By Leah Vann
Nothing can quite prepare you for suing Nazis.
That’s what Michael Bloch, counsel for Integrity First America and former Bronx public defender, said in an online IFA panel hosted by the Jewish Federation of Greater Dallas’ Women’s Philanthropy Division and its Attorney’s Division on Thursday, Sept. 10.
The panel, which included Bloch, IFA legal partner Jessica Phillips and IFA Executive Director Amy Spitalnick, addressed the gathering on the IFA’s work in the Sines v. Kessler case, where plaintiffs are suing prominent white nationalist organizations and individuals they believe conspired to commit the violence that unfolded as a result of their Unite the Right Rally in Charlottesville in August 2017.
“Defendants have raised the First Amendment, saying that what they did that weekend was just protected speech,” Bloch said. “But the case does not focus on protected speech. We agree with the defendants’ rights to say and express their views and carry the symbols they want to carry.
“What they don’t have the right to do is to commit violence or plan to commit violence.”
The IFA is using the Civil Rights Act of 1871 as the legal theory of the case. The act was passed by Ulysses S. Grant during the Civil War, and was designed to reinforce the 13th, 14th and 15th amendments, by giving the government the right of action to combat conspiracies that were depriving individuals of their civil rights.
Spitalnick, the executive director of Integrity First America, said that the plaintiffs in the suit were among the 19 injured when white supremacist James Alex Fields Jr. rammed his car through a crowd of counter-protestors, killing one.
Spitalnick added that it’s important to recognize that this case is representative of a growing movement of white supremacist and alt-right extremism in the U.S. and across the world.
She cited the Pittsburgh Tree of Life Synagogue shooter, Robert Bowers, communicated with leaders of the white supremacist movement through a far-right website before his attack in 2018, which killed 11 people.
Then Brenton Tarrant’s gun, which he used in the shooting at a mosque in Christchurch, New Zealand, in 2019, killing 40 people, had a white supremacist symbol popularized by American neo-Nazi Matthew Heimbach painted on it. The Christchurch shooting inspired the El Paso Walmart shooting, which killed 20 people, in April 2019.
According to the ADL, far-right extremists killed more people in 2018 than any other year since 1995, the year of the Oklahoma City bombing. In 2019, the ADL tracked the most antisemitic events on record.
“By taking on these extremists, we can make a major financial, legal and operational dent in their ability to operate and, ultimately, dismantle the individuals and groups that are at the center of this larger violent movement,” Spitalnick said.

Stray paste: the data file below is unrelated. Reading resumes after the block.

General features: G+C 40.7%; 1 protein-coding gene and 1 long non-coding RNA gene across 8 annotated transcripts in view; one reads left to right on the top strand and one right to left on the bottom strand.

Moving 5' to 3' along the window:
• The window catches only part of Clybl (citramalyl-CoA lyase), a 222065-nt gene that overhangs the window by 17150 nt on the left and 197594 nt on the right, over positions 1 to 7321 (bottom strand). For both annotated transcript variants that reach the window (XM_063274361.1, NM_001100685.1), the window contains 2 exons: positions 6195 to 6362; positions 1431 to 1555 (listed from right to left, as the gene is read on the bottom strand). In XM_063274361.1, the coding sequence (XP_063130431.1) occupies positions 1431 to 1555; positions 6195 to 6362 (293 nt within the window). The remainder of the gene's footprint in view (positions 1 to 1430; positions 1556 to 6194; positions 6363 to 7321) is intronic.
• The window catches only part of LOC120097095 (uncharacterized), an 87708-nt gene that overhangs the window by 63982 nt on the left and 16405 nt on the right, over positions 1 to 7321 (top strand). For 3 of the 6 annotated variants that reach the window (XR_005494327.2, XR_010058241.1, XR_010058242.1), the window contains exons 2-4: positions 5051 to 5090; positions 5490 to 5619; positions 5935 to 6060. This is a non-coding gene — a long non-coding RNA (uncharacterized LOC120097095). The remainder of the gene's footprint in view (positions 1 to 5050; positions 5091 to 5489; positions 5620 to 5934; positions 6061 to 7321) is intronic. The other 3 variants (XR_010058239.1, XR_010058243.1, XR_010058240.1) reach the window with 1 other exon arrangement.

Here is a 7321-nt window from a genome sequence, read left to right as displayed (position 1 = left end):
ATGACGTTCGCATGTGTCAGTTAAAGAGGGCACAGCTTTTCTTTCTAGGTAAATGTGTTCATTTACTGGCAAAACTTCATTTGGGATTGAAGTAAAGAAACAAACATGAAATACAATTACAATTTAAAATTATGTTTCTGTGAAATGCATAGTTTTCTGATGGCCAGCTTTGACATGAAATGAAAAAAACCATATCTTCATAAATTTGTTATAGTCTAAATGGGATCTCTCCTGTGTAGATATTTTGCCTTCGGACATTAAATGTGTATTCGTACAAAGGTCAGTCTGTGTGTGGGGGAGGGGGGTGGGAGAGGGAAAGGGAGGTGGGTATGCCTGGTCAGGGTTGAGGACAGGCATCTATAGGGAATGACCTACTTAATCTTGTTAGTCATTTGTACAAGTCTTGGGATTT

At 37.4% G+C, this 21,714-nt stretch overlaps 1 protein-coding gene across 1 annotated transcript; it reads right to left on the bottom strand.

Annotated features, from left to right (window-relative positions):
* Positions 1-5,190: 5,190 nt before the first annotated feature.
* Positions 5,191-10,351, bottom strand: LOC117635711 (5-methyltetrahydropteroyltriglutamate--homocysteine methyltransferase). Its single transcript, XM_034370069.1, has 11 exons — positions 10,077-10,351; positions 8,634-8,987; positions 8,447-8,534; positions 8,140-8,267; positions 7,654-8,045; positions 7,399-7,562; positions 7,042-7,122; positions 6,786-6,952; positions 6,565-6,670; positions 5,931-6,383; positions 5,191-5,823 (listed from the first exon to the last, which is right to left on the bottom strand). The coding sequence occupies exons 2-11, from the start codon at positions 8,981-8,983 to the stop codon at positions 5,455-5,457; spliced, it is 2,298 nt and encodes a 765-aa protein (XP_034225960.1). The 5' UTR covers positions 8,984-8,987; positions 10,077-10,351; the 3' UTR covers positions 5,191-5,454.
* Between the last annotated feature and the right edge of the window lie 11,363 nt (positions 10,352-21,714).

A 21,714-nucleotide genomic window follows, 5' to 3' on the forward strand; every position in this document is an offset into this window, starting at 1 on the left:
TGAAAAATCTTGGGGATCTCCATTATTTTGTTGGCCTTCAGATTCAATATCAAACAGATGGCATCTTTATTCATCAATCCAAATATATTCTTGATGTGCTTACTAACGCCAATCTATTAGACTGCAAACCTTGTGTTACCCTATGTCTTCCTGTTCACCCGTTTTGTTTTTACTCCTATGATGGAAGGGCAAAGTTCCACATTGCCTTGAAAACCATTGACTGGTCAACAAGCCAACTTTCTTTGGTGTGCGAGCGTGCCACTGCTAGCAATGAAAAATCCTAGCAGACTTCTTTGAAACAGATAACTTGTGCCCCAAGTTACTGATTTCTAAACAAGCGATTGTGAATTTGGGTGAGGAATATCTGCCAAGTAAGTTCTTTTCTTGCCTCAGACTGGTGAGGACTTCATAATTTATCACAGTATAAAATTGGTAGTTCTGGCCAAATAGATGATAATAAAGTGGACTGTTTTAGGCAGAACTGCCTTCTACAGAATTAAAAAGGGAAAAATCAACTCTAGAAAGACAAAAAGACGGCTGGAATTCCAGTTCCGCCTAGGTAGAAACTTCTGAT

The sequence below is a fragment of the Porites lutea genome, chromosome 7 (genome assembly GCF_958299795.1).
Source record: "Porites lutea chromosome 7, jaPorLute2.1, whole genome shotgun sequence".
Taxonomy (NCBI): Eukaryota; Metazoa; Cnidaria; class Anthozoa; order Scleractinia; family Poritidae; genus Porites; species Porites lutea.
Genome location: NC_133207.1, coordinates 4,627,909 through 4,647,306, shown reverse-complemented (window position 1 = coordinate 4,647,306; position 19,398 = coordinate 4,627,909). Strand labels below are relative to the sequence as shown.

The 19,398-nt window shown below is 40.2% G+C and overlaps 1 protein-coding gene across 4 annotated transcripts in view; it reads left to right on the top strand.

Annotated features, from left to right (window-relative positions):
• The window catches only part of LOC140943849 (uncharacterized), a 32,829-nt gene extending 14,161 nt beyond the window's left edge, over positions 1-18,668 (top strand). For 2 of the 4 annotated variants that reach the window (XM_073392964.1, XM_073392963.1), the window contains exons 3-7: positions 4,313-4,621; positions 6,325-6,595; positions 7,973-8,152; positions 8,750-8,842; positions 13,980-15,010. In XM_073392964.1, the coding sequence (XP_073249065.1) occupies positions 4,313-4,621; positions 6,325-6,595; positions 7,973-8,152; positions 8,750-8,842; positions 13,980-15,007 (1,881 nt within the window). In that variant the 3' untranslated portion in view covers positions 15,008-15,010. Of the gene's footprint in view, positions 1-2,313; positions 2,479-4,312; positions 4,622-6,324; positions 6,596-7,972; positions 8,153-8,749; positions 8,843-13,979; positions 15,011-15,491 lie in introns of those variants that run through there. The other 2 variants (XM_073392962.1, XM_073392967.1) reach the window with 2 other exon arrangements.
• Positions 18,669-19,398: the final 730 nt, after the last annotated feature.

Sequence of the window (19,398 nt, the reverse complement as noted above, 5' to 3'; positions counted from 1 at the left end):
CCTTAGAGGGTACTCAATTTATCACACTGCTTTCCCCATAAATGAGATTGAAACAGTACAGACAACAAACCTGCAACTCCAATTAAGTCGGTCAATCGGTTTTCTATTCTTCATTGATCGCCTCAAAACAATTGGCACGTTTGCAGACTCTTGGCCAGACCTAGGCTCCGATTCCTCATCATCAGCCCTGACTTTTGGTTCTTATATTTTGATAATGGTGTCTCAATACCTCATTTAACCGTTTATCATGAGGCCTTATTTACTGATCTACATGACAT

Already, the IFA team has won over $41,000 in sanctions against three neo-Nazi defendants who failed to show up for depositions and comply with court orders. The court date for the trial was originally Oct. 26, but is being rescheduled due to COVID-19 restrictions.
Cases like this take a toll on both the legal team and the plaintiffs. Spitalnick said that members of the legal team have received threats containing antisemitic imagery and have had to get law enforcement involved for protection from threats of violence.
Phillips said she has spent a lot of time with the plaintiffs over these past three years preparing their depositions and hopes for not only the success of the case, but for a place the plaintiffs can share their pain publicly.
“Many of them, even three years later, are still suffering from the physical, emotional and psychological impacts of what the defendants did,” Phillips said. “I truly hope and think that being able to be physically present in court and tell the jury and the judge what happened to them and what their experiences were will be extremely cathartic. They’re very, very brave people.”
The panel culminated with a plea to get involved and donate to the IFA. Every dollar donated to the IFA directly supports the Sines v. Kessler case’s security and evidence collection costs. In honor of the upcoming High Holidays, Spitalnick said the website has both a toolkit for clergy members to share the work with their congregation and a social media toolkit for those who get involved.
“Don’t let this issue fall off your radar screen,” Spitalnick said. “It’s so easy to move on a few days after the last attack and last round of violence. The news cycle moves very quickly and the broader conversation happening right now is key.”
By Leah Vann